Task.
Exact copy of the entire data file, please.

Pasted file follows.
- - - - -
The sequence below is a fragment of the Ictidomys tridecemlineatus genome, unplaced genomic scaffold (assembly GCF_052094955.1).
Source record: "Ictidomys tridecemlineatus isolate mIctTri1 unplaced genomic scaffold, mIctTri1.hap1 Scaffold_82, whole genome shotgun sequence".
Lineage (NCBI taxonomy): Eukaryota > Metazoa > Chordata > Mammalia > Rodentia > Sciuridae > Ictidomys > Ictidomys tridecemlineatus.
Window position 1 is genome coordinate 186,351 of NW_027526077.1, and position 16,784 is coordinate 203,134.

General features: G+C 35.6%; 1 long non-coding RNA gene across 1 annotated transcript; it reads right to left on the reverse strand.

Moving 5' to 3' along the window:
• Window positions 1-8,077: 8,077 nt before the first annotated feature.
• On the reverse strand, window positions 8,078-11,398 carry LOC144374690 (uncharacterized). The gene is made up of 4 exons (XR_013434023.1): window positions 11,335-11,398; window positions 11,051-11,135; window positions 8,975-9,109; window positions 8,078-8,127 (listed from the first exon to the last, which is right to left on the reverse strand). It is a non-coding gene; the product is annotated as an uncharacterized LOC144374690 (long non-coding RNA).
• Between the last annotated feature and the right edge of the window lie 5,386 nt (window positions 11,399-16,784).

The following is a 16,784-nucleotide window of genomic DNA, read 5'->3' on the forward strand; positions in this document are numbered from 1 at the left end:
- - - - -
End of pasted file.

The sequence below is a fragment of the Ictidomys tridecemlineatus genome, unplaced genomic scaffold (assembly GCF_052094955.1).
Source record: "Ictidomys tridecemlineatus isolate mIctTri1 unplaced genomic scaffold, mIctTri1.hap1 Scaffold_82, whole genome shotgun sequence".
Lineage (NCBI taxonomy): Eukaryota > Metazoa > Chordata > Mammalia > Rodentia > Sciuridae > Ictidomys > Ictidomys tridecemlineatus.
Window position 1 is genome coordinate 186,351 of NW_027526077.1, and position 16,784 is coordinate 203,134.

General features: G+C 35.6%; 1 long non-coding RNA gene across 1 annotated transcript; it reads right to left on the reverse strand.

Moving 5' to 3' along the window:
• Window positions 1-8,077: 8,077 nt before the first annotated feature.
• On the reverse strand, window positions 8,078-11,398 carry LOC144374690 (uncharacterized). The gene is made up of 4 exons (XR_013434023.1): window positions 11,335-11,398; window positions 11,051-11,135; window positions 8,975-9,109; window positions 8,078-8,127 (listed from the first exon to the last, which is right to left on the reverse strand). It is a non-coding gene; the product is annotated as an uncharacterized LOC144374690 (long non-coding RNA).
• Between the last annotated feature and the right edge of the window lie 5,386 nt (window positions 11,399-16,784).

The following is a 16,784-nucleotide window of genomic DNA, read 5'->3' on the forward strand; positions in this document are numbered from 1 at the left end: